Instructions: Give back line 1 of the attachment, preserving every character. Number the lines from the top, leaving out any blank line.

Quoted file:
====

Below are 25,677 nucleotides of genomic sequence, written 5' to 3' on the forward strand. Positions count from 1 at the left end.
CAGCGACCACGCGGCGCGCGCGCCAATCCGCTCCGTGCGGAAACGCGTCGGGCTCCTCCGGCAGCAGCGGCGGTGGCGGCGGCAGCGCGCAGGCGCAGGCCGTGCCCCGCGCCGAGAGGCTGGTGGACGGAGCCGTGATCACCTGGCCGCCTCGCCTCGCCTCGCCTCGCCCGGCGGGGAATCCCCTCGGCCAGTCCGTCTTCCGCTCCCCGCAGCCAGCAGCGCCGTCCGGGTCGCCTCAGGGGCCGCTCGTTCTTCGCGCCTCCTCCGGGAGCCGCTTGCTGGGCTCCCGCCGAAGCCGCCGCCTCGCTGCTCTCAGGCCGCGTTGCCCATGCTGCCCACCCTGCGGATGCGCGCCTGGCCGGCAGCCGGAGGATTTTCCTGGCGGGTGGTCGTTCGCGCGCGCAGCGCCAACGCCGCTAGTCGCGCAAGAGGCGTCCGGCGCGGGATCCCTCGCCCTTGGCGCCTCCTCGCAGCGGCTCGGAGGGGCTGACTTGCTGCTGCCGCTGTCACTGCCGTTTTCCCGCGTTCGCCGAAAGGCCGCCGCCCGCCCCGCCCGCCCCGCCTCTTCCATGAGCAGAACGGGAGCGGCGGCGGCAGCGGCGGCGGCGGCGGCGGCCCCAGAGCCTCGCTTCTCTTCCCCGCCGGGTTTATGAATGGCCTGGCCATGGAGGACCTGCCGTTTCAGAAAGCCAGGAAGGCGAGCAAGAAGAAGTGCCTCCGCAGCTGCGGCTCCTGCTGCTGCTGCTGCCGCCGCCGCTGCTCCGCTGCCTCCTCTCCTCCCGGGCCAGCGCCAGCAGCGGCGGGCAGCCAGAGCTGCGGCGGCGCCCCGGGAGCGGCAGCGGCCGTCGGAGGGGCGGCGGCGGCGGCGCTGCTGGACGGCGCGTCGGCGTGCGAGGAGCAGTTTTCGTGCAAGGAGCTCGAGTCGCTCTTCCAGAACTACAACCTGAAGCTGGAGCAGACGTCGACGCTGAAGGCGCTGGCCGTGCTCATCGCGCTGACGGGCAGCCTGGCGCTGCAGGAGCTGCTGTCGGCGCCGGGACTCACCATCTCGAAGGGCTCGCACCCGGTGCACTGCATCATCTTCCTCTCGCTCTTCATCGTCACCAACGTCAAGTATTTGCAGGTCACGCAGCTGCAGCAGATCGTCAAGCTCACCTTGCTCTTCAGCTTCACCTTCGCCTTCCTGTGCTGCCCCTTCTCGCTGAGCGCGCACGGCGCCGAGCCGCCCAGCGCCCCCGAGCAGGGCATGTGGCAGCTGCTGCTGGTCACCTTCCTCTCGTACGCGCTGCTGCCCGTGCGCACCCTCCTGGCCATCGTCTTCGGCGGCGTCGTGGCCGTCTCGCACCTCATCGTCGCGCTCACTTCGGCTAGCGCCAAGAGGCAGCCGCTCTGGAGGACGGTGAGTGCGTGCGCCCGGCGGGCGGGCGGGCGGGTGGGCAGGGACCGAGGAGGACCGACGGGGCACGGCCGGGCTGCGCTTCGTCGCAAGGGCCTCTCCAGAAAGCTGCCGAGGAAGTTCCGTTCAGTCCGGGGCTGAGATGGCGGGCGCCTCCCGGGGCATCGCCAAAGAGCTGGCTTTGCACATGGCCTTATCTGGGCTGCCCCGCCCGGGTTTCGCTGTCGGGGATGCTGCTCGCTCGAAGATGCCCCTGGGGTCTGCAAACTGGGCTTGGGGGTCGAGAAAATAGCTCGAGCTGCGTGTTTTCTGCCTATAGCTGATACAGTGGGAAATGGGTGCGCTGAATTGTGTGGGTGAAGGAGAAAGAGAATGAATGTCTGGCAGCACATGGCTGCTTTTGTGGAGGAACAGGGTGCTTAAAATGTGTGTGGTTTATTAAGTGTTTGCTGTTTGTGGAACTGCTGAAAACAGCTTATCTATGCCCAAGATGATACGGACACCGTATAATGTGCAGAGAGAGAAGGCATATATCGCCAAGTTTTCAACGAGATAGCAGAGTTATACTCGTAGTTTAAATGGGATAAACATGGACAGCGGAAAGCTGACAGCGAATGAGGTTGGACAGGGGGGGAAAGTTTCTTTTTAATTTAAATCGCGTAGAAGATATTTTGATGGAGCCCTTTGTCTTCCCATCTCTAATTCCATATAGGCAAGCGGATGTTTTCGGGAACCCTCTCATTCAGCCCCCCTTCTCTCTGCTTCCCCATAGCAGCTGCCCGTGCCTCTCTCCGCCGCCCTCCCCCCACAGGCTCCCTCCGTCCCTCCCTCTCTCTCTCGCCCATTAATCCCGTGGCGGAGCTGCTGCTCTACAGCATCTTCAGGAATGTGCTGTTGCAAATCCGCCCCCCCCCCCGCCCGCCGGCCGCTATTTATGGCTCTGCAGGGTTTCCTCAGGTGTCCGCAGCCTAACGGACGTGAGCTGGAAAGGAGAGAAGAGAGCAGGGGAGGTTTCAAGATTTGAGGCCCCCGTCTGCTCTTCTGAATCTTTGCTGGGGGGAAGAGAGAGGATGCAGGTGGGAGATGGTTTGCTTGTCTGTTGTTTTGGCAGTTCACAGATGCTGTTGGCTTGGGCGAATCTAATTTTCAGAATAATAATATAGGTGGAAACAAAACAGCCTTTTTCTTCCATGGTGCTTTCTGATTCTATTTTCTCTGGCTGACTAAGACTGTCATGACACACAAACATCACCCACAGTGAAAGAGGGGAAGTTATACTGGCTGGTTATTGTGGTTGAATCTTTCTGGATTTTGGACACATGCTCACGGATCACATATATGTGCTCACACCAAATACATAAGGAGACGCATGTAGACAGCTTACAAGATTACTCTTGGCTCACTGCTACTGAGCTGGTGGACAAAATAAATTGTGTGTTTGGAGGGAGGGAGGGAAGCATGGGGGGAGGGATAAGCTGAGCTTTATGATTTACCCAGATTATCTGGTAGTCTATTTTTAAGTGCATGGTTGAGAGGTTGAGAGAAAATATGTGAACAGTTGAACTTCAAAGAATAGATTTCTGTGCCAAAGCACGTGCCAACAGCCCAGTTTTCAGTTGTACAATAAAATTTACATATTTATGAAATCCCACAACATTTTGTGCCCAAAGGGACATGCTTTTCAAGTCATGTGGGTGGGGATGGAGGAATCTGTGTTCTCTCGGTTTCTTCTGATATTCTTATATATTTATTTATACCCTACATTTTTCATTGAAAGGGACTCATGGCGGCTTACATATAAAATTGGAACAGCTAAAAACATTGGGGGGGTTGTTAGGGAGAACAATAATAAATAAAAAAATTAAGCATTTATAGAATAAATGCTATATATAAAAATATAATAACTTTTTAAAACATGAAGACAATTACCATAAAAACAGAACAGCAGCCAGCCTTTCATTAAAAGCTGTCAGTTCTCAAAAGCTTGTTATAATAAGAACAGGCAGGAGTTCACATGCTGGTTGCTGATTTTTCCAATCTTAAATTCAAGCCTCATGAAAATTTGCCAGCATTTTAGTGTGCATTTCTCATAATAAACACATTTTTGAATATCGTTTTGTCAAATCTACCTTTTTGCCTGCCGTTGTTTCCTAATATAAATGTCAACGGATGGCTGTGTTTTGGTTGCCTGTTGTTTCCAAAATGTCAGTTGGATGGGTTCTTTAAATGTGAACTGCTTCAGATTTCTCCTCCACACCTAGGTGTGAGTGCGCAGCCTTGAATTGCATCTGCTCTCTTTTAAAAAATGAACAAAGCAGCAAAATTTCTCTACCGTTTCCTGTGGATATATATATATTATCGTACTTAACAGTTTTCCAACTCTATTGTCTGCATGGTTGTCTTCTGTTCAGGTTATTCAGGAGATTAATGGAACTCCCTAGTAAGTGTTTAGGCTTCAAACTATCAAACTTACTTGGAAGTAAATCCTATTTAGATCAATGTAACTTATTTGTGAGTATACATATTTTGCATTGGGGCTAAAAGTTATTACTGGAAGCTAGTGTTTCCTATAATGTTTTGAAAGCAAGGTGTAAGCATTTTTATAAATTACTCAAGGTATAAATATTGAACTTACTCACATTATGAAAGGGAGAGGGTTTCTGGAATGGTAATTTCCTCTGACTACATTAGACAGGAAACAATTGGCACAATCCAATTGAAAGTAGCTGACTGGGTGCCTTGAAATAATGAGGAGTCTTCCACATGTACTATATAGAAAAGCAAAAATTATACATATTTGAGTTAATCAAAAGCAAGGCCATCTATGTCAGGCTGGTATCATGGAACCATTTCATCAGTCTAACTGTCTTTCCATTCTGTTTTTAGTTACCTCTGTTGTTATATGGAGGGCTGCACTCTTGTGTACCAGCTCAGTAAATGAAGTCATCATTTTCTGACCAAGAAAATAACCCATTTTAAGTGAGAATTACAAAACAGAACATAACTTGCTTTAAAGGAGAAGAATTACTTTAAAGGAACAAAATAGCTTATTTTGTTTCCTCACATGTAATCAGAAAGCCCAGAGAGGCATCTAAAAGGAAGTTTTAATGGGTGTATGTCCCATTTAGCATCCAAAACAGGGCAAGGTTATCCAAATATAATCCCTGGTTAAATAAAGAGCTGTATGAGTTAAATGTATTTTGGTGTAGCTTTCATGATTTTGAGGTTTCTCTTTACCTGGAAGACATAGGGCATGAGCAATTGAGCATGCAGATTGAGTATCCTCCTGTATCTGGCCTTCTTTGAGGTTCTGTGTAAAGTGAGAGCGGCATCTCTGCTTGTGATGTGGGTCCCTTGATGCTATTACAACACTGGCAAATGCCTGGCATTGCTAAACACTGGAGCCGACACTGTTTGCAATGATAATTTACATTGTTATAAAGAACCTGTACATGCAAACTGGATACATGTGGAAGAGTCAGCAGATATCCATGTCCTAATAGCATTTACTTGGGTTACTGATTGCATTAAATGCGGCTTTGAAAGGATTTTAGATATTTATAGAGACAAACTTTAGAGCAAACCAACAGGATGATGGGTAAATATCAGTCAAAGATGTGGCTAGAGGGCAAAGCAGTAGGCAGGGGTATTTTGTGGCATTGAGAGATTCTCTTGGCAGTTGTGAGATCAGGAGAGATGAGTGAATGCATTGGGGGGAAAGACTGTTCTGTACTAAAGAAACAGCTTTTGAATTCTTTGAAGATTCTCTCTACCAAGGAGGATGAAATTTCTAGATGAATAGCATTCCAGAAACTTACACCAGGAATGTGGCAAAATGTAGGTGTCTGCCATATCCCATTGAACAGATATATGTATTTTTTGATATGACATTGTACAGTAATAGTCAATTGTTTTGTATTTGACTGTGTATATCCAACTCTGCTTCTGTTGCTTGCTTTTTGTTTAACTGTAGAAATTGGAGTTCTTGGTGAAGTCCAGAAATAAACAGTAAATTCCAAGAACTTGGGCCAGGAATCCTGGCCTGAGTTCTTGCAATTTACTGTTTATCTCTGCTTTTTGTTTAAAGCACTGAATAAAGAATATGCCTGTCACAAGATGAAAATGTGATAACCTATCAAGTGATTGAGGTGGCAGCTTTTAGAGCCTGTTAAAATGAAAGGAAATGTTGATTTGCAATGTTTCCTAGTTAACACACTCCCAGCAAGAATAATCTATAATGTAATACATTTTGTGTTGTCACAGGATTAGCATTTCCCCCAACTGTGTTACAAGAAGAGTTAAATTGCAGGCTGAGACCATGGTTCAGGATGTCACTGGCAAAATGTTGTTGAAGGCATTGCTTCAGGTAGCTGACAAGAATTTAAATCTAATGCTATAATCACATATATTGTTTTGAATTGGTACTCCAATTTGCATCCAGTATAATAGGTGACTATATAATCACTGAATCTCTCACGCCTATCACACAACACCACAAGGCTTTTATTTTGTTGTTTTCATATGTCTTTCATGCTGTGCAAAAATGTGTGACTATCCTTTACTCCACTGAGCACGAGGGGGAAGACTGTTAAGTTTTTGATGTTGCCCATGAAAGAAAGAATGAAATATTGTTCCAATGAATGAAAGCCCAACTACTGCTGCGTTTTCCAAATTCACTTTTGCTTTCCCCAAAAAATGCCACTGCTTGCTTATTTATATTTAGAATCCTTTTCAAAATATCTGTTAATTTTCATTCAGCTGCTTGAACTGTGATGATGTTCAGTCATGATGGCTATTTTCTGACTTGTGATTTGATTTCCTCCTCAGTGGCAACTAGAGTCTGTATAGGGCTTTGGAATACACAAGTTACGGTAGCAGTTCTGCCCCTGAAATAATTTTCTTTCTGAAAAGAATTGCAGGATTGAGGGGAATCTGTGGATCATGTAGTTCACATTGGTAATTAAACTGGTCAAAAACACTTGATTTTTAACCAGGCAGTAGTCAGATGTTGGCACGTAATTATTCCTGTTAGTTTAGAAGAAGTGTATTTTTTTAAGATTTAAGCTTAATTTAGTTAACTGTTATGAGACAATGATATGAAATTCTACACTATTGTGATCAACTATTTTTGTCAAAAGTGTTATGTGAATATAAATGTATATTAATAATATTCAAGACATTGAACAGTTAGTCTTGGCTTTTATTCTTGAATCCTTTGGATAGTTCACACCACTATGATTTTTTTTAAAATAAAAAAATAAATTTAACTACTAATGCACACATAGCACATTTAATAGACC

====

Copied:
Below are 25,677 nucleotides of genomic sequence, written 5' to 3' on the forward strand. Positions count from 1 at the left end.